LONDON — Second-quarter profit at Courtaulds plc was held back by the cost of shutting down a plastic tube plant in Muscatine, Iowa, and starting production at a replacement plant in Woodstock, Ill. The Thatcher Tubes plant in Muscatine closed Nov. 22. The plant, which opened in the 1940s and made plastic tubes for toothpaste and cosmetics, was slated for closing after the unionized work force rejected Courtaulds' plan last year for ``flexible operation,'' according to a company spokeswoman in London.
The new work force in Woodstock proved enthusiastic but inexperienced in
packaging production, she said.
Output and quality at the Woodstock facility did not meet Courtaulds' standards, so the company had to maintain production at the Muscatine plant for 18 months.
The Muscatine plant employed 70 when it closed, down from about 300 when the shutdown was announced a year ago.
The spokeswoman confirmed in a telephone interview that the Woodstock plant, which employs 200, began full operation last month.
She said Courtaulds had underestimated the time required to set it up.
In its quarterly financial report, Courtaulds said: ``This process is now complete and the double running costs will not be present in the second half.''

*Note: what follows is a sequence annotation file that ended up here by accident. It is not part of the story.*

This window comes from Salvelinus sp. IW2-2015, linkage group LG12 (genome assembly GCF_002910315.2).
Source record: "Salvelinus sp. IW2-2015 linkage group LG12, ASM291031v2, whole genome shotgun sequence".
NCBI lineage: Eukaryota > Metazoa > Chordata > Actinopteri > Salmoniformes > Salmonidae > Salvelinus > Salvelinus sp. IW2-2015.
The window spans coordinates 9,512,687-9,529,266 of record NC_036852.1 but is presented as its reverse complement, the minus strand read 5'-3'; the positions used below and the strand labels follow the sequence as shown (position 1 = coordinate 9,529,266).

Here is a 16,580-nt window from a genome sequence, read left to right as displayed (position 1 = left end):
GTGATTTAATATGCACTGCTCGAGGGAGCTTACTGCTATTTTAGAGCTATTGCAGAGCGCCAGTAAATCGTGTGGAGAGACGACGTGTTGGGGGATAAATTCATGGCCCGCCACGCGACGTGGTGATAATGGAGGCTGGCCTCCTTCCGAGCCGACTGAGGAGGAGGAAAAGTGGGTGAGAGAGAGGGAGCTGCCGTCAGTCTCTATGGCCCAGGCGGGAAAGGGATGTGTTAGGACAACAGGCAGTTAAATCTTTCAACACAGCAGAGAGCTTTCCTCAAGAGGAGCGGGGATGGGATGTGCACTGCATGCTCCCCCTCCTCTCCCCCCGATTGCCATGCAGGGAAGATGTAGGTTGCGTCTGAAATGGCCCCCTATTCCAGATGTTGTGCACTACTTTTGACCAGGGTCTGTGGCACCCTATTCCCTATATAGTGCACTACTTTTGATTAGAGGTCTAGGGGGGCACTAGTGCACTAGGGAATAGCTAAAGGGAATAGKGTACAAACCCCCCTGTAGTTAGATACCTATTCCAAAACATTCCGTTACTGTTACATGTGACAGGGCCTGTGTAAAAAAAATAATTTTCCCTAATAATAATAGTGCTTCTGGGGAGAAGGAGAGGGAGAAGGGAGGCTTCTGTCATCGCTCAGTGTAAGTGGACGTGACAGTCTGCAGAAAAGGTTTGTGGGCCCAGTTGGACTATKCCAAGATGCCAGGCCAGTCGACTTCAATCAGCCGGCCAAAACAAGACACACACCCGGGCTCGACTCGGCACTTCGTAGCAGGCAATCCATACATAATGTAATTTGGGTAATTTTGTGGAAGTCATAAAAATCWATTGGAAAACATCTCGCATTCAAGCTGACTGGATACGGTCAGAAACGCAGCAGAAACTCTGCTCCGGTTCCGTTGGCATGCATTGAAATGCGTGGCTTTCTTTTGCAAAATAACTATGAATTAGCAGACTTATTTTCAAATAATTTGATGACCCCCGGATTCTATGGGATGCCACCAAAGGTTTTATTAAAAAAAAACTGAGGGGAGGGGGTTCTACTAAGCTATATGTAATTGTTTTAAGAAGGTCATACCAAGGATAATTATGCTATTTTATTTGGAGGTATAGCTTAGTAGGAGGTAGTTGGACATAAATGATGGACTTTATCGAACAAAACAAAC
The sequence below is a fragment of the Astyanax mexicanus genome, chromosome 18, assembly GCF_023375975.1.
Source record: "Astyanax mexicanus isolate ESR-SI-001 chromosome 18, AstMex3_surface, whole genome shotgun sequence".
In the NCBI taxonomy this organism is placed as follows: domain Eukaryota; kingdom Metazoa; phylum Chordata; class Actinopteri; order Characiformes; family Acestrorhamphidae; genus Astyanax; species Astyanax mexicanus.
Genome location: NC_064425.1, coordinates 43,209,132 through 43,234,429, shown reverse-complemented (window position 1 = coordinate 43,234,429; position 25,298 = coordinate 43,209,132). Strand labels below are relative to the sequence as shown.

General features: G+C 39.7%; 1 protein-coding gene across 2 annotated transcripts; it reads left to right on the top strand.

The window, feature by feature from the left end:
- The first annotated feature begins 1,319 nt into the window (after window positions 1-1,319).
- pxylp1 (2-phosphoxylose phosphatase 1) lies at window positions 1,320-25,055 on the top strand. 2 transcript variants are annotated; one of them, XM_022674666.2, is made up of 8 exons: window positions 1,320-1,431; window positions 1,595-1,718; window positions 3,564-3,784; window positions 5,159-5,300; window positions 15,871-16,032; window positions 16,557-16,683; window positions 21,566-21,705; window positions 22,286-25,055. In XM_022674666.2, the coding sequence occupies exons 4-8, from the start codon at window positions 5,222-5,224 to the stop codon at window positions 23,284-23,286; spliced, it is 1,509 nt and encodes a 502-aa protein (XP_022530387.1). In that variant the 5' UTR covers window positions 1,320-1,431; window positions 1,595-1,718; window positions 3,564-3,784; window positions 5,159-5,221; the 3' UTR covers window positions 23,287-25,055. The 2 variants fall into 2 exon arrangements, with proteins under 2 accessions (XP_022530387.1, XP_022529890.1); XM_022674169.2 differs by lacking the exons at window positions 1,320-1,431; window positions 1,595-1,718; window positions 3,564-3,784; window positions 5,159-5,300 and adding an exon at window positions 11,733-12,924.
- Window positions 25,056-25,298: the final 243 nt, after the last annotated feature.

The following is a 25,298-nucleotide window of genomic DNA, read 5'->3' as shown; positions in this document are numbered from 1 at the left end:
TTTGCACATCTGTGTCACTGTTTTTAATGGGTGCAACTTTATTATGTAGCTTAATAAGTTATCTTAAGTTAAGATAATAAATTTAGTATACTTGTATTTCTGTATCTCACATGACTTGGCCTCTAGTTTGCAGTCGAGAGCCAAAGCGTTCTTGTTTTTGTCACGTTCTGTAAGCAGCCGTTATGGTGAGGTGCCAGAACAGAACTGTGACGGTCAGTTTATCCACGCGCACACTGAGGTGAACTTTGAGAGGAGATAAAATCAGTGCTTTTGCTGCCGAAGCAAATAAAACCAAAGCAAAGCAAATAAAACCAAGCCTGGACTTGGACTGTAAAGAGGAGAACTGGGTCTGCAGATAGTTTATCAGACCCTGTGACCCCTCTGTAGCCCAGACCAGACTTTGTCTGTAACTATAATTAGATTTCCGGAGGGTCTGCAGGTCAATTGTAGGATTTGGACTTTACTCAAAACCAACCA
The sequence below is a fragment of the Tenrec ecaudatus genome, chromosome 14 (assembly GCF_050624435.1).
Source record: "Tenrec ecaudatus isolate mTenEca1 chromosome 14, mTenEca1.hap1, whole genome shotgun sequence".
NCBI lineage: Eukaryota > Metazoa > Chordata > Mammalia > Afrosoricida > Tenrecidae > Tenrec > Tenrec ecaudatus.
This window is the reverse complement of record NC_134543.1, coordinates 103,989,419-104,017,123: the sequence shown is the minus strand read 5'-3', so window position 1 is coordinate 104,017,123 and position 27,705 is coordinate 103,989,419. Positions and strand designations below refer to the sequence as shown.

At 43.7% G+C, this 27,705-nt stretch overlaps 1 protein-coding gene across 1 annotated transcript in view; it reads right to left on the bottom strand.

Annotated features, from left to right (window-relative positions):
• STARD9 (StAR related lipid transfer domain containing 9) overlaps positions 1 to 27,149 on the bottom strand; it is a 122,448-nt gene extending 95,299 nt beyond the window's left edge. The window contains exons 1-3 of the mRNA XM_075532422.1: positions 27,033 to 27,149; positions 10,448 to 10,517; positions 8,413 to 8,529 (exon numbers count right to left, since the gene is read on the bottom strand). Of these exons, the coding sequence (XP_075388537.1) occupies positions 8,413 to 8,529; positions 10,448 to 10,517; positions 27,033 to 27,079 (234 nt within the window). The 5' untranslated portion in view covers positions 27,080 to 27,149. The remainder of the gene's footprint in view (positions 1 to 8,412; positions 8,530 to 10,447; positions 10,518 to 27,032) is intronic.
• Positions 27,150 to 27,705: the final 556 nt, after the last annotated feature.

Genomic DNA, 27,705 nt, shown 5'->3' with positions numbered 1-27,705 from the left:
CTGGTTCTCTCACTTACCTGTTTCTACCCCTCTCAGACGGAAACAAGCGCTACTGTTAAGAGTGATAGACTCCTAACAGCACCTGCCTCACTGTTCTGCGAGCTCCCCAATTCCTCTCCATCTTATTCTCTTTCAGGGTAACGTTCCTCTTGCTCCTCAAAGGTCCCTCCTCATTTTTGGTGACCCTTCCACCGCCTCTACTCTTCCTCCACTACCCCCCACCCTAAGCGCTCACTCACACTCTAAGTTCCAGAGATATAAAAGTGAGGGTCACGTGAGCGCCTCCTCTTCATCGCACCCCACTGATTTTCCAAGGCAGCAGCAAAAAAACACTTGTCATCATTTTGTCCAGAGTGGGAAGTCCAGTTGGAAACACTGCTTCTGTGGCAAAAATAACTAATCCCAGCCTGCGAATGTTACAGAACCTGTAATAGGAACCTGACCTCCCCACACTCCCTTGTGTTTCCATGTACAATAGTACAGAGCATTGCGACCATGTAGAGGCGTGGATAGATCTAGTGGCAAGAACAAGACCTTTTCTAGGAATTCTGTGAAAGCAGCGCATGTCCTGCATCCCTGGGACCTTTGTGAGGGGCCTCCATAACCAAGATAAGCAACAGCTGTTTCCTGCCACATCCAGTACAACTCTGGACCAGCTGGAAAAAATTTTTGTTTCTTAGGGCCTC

Courtaulds is focusing its packaging business on multinational clients as they expand into the developing world.
Courtaulds either has started or plans to build packaging operations in Indonesia, China and India.
The company is investing $11.7 million to build a 150 million tube-per-year plant in Goa, India.
Plastics-based businesses, including packaging and high-performance film, have provided a valuable boost to Courtaulds' six-month results.
Sales for the company's polymer products division, which includes tube, closures and solar industrial film output in the United States, increased by more than 3 percent to 123 million ($205 million), compared with the six months ended Sept. 30, 1995.
Profit for the division was up 20 percent in an area described by Chief Executive Officer Gordon Campbell as a ``growth driver for Courtaulds.''
This was despite the strategic disposal of the group's United Kingdom luxury vinyl flooring business to unit managers and oriented polypropylene film units in France and Britain to a Hoechst AG joint venture last December.
Courtaulds stated that sales and profit for performance films moved ahead strongly with results in the Far East particularly encouraging.
A new film facility at Runcorn, England, which was designed to boost capacity, is now fully operational.